OBLIVION is a slow-moving behemoth of a film that has been art-directed into a coma. Sure, its gorgeous to look at, but is just as sterile and cold as the retro-futuristic home its hero occupies. Based on the graphic novel of the same name, it retains the static quality of the paper-bound format.
In keeping with that format, it begins with a lengthy narration by that hero, Jack Harper (Tom Cruise), explaining is great detail all that has befallen Earth of 60 years or so from now: the alien invasion, the nuclear option, the desperate plan to colonize another world. He also explains why he and Victoria (Andrea Riseborough) are a veritable Adam and Eve as they oversee the shutting down of Earth before moving on to that colony Titan, the largest of Saturns moons. Hes the tech, repairing drones by day so that they can guard the great hulking machines that are transferring earths resources and, thus, making colonization possible. Shes the communications officer, keeping a watchful eye on Jack as he zips about a desolate landscape of beached tankers and buried suspension bridges. By night they are romantic partners, coupling in a swimming pool suspended over the clouds, and whispering sweet nothings into each others ears as they await the magic day when they will join the rest of humanity on Titan.
But all is not right with Jack. Hes troubled with memories he shouldnt have of a woman he doesnt know. In fact, he should have no memories at all after having them wiped clean for security purposes before embarking on his current mission. Theres also something not quite right about the Scavs, the aliens still in situ on Earth, who come out by night to sabotage those hulking machines. Jack is further troubled when a close encounter with them results not in attempted murder, but rather of attempted capture, which makes no sense, and not even a romp in the swimming pool can quite clear Jacks head.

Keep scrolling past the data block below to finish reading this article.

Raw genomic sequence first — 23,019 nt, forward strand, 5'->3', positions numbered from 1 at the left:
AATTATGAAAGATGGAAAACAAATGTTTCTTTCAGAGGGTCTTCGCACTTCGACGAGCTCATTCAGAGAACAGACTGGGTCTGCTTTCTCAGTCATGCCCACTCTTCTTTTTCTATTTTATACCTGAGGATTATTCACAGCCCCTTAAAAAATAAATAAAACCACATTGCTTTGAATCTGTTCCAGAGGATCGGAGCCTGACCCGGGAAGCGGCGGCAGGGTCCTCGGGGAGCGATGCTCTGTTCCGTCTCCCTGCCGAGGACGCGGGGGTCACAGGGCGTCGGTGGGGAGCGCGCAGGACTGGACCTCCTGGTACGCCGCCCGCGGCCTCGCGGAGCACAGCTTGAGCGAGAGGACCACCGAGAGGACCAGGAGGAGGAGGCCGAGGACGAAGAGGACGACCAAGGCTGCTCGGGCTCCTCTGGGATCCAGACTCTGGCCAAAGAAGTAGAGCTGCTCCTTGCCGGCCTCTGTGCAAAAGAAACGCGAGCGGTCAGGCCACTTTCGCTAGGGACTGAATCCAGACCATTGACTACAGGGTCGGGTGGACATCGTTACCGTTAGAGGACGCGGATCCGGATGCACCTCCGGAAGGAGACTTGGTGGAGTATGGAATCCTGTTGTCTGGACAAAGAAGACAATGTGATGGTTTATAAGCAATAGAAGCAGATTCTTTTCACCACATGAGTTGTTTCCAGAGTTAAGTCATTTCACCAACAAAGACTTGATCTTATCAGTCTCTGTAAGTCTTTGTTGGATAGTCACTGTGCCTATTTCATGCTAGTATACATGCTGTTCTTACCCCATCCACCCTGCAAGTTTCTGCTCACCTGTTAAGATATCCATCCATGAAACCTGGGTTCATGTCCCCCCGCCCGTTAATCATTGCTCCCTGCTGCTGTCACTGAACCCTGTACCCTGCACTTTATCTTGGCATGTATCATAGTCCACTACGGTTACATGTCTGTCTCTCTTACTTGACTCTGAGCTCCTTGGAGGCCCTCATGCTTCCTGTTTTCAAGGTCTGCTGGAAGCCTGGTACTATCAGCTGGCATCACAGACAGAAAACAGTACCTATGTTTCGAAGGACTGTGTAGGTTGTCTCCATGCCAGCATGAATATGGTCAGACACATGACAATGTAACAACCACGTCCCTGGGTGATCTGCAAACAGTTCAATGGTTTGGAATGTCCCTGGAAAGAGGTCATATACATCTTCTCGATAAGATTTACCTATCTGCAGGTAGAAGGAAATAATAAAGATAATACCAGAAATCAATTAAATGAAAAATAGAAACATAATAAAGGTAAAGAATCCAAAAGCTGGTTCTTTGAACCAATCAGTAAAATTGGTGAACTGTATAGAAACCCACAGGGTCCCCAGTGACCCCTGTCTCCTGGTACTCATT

There is a moment when Jack suddenly finds himself plummeting to the ground, his lifeline having snapped. The look on Cruises face is his best acting in the entire film. Its not just surprise, but rather the look of uncomprehending shock of someone to whom the world defers and showers with money, that anything could possibly go wrong for a star of his magnitude. It has the hallmark of a genuine sense memory, and is the first and last time the film shows any signs of life. It putters along from one impressive special effect to a chaotic battle to another impressive special effect to another chaotic battle. At it goes, it ticks along the standard issue plot points. Jack has a harrowing escape. Jack has a love scene. Jack goes rogue. Jack makes a momentous decision. All this happens in the midst of many intimations of other, better speculative fiction, including the New York Public Library from LOGANS RUN. Lady Libertys torch from PLANET OF THE APES. HALs unblinking red eye from 2001. Theres even a shout-out to THE ENGLISH PATIENT, though one does not remember that being sci-fi. Nor was SLEEPLESS IN SEATTLE, but there is, nonetheless, a rendezvous on top of the Empire State Building, granted said top is not at ground level. There is also a troubling subtext about gender roles personified in Victorias preference for spike figure-skimming dresses while sitting alone at her com console all day, and the decidedly domestic turn her after-hours duties take her.
OBLIVION is an unfortunate title for a black hole of a movie. Manufactured in a plastic and perfunctory manner, it is provokes yawns, not ahs. Even Morgan Freeman seems bored while aiming a gangbuster of a futuristic gun at a pack of drones. Stale at its core, and rinky-tink around the edges, its sole purpose seems to be how long the camera can stay focused on a tight close-up of Cruises wonderfully ageless face, and this is a shame because it shows all too clearly that there is nothing much going on behind his eyes, not unlike the film itself, which has a certain glossy good looks, but nothing of real substance going on inside.